This could lead to an acceleration in the virus’ spread even though a significant 51% said they will not socialise at all.

Businesses cheering too

Expecting consumers whose earnings were relatively unaffected by the pandemic to spend the money they saved during months of lockdowns, Indian businesses are hoping to cash in on the festive spirit. 

According to a Reuters report, Indian shops and businesses are stocking up more ahead of this year's big festival season than at any time in the last five years, on the expectation of more purchases because the months of lockdowns have resulted in pent-up demand.

The Confederation of All India Traders (CAIT) said its 70 million small businesses on average were planning for a buffer stock of around 14% this season compared with last year's 10%, to ensure they don't run out of stock should demand surge.

"In the last two months, despite facing a financial crunch, we have been procuring goods in anticipation that in the festive season we will have considerable footfalls," said Praveen Khandelwal, CAIT's secretary general. "Our expectation is that this will be the best Diwali for us in at least five years. Naturally, our stocks levels will be as high too."

Customer arrivals this month have already been the highest in about seven months, hovering around 10 per shop on average - still only about a third of the normal level but expected to rise, Khandelwal said.

Prime minister alarmed

But New Delhi is worried.

In an address to the nation on Tuesday, Prime Minister Narendra Modi said that citizens should not forget that the lockdown may be over but the virus that causes the coronavirus disease is still around. 

Citing the example of Western countries, he also appealed for the world’s second-most populous nation not to lower its guard during the festive season.

"Recently, we saw many photos and videos where it is clearly seen that people have stopped taking precautions and are not being careful anymore," Modi said.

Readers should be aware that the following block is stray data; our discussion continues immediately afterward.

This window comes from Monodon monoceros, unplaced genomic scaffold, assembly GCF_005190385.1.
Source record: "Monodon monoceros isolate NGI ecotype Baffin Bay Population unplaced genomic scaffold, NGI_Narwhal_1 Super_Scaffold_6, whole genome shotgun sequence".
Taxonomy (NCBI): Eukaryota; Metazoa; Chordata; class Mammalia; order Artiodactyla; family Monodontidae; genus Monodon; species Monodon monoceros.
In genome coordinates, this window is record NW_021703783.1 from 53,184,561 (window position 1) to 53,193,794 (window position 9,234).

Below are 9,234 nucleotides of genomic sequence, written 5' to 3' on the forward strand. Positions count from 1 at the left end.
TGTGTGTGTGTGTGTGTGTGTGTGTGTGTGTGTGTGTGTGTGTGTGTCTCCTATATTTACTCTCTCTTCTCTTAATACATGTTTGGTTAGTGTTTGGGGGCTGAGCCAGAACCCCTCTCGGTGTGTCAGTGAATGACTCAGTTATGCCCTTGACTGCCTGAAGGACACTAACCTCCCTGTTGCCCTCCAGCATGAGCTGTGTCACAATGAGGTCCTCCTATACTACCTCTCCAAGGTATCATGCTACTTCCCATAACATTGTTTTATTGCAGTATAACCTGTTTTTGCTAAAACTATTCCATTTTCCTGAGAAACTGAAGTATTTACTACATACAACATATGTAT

"This isn't right,” Modi told the country of 1.3 billion that has counted 7.7 million cases so far. “Keep in mind, be it America or countries in Europe, cases declined but suddenly increased again, alarmingly too.”

READ MORE: India fights dual battle as Covid, hunger stalk millions

A day before Modi’s warning, The Calcutta High Court ordered the West Bengal government declare all Durga Puja pandals in the state as no-entry zones. The High Court also directed that no more than 25 people be allowed at a time inside the pandal premises and that their names be displayed on the boards outside.

The Court relaxed the ban a little two days later following fervent appeals.

"Urban areas face a distinct risk of surge in the aftermath of the festive season, going by the visuals of the crowds reported in the media," Rajib Dasgupta, head of the Centre of Social Medicine and Community Health at New Delhi's Jawaharlal Nehru University, told ATF. 

“The administration as well as in some cases, the courts, have stepped in with detailed advice. There's both the challenge of implementation as well as whole-hearted adherence by all concerned. The responsibility is clearly with people who need to be responsible more than ever before,” he added.

  • With reporting by Reuters

Dushera Durga Puja Festvals of India Pandemic in INdia